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Blogging and Sponsorship and Openness

michael posted more than 9 years ago | from the THIS-SPACE-FOR-RENT dept.

The Media 293

Jane_the_Great writes "In an article in the Wall Street Journal it is "revealed" that during the 2004 primaries, the Howard Dean campaign hired bloggers hoping that positive things would be said of Dean in the blogs. The news is from the horse's mouth." It's hard to believe that the WSJ is equating prominently disclosed campaign consulting with secret payments from the U.S. Government treasury to TV personalities in order to promote Republican policies, but they are. (Obeying media rule #1, "Both sides are equally bad", even if they aren't.) Nevertheless, there's an interesting, deeper issue: how transparent should blogging (and all media) be? How could transparency possibly be enforced?

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mop mop (1)

Cold Winter Days (772398) | more than 9 years ago | (#11367671)

mak tut baba

Re:mop mop (-1, Offtopic)

Anonymous Coward | more than 9 years ago | (#11367767)

YeeeeeeeaaaAAAAAAARGGGGGH!!!!

-- I'm Howard Dean, and I endorse this message.

michael (-1, Flamebait)

Anonymous Coward | more than 9 years ago | (#11367672)

Shut the hell up. You don't need to include your own little whining... err, editorializing... in your stories to spin things your way. Make a comment if you feel like it.

Michael: (-1, Troll)

Anonymous Coward | more than 9 years ago | (#11367692)

Please shut your hole.

Thanks.

Re:C'mon Michael.... (1)

NoseBag (243097) | more than 9 years ago | (#11367812)

...don't mince words. Tell us how you *really* feel. We can take it.

Re:Michael: (1)

siskbc (598067) | more than 9 years ago | (#11368097)

To repeat the previous poster without being crass, michael, you can make your comments on the comment page. We really don't care about your opinions. At all. And they really aren't insightful enough to justify you ranting about the article on the front page.

Very transparent. (5, Insightful)

Solder Fumes (797270) | more than 9 years ago | (#11367702)

No clouding the motives there, michael, that's for sure. I guess the man just itches for a good 'ol flamewar once in a while, so why not start one right in the article post?

Re:Very transparent. (1)

Hank Reardon (534417) | more than 9 years ago | (#11367740)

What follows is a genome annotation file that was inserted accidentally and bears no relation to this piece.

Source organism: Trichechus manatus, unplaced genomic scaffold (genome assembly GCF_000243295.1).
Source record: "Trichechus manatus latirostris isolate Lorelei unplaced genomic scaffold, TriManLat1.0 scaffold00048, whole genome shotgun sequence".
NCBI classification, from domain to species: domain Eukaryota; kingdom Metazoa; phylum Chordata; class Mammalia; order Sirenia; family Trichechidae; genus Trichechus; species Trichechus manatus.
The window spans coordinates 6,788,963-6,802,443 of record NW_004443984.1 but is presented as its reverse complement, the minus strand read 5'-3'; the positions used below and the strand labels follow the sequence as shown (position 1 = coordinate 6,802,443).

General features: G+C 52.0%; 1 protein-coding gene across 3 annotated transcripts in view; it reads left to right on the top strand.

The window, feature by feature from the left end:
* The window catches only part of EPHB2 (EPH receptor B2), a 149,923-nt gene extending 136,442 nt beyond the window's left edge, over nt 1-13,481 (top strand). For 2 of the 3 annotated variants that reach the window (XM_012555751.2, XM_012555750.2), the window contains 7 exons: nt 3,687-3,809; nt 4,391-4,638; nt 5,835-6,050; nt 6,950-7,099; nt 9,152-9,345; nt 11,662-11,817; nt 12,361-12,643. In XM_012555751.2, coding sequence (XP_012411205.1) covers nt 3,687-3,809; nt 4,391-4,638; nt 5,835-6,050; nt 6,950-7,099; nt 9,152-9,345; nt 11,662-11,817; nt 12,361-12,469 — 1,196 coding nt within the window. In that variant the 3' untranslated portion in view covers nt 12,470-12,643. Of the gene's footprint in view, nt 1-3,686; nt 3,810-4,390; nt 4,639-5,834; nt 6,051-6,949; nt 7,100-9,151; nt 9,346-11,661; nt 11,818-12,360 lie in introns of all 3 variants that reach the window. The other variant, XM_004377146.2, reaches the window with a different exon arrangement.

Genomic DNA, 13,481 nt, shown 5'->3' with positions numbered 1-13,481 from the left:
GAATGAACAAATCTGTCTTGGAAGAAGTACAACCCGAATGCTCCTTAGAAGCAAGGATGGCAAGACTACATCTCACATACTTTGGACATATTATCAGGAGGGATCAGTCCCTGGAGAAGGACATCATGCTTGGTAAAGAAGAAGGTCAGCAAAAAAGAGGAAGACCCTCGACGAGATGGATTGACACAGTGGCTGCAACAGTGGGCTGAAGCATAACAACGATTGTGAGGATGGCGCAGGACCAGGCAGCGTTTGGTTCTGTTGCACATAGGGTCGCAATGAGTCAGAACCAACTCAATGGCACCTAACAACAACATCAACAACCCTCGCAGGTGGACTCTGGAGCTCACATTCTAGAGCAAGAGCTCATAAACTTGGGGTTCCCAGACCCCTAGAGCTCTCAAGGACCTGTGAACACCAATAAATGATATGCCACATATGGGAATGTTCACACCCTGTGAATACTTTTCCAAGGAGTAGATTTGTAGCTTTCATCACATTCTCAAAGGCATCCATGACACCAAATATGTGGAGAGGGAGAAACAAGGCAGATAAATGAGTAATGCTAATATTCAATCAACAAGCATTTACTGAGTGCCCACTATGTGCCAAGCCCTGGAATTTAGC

Heh. Ya think?

Was he hired from Kuro5hin or something?

Re:Very transparent. (1)

momerath2003 (606823) | more than 9 years ago | (#11367754)

Once in a while? You mean every other story that he "writes"?

Re:Very transparent. (0)

Anonymous Coward | more than 9 years ago | (#11367904)

Yup, this post was totally inappropriate.

Re:Very transparent. (1)

DietCoke (139072) | more than 9 years ago | (#11368146)

That itch isn't due to a desire for flamewars, it's a side-effect of planting his lips too close to DailyKOS's ass.

journalistic standards (4, Interesting)

Profane MuthaFucka (574406) | more than 9 years ago | (#11367705)

So, are they suggesting that Bloggers should be held to journalistic standards? Absolute rubbish. The journals that are given away freely here on /. are nothing but blogs. To even think that these should be bastions of journalism is just mind boggling.

Why not criticise People magazine, or the Enquirer? Same thing, I think. Even Jon Stewart of the Daily Show calls his show "fake news".

Re:journalistic standards (0)

Anonymous Coward | more than 9 years ago | (#11367759)

Jon Stewart could hire Dan Rather when CBS cannes '60 Minutes' to get rid of him.

You think those bloggers might have responded yet? (3, Informative)

bharlan (49602) | more than 9 years ago | (#11367957)

Hmm, I wonder if those bloggers might have posted any response to this story? After all, they've only had 12 hours so far today. http://www.dailykos.com/story/2005/1/14/02014/6287 [dailykos.com] , http://www.mydd.com/story/2005/1/13/231623/665 [mydd.com] , and http://www.pandagon.net/mtarchives/004427.html [pandagon.net]

Re:journalistic standards (0)

Anonymous Coward | more than 9 years ago | (#11368118)

>> To even think that these should be bastions of journalism is just mind boggling. ...mind bloggling?

It can't be enforced (0, Insightful)

Anonymous Coward | more than 9 years ago | (#11367712)

It can't be enforced

because every source is biased (1)

grahamsz (150076) | more than 9 years ago | (#11368010)

Every source, no matter how impartial it claims to be, is bound to have some sort of bias.

The key to finding value in those sources comes from being able to identify the bias and interpret around it.

For example /. is "news for nerds who dislike microsoft and sco and hold apple on a pedastal", and with that in mind i can find useful stuff here sometimes.

Blogging doesn't need to be transparent. (4, Insightful)

Icarus1919 (802533) | more than 9 years ago | (#11367713)

When people stop going to a blog for information because they don't think the person tells the truth, or is otherwise misinforming them (purposeful or otherwise) then the blog will die. The process is self correcting. There are plenty of blogs out there that no one reads because it's a pack of lies or it provides no information. Blogs that are discovered to be propoganda machines will suffer the same fate.

MOD PARENT UP (0)

Anonymous Coward | more than 9 years ago | (#11367758)

+5 insightful

Re:Blogging doesn't need to be transparent. (2, Insightful)

Ingolfke (515826) | more than 9 years ago | (#11368031)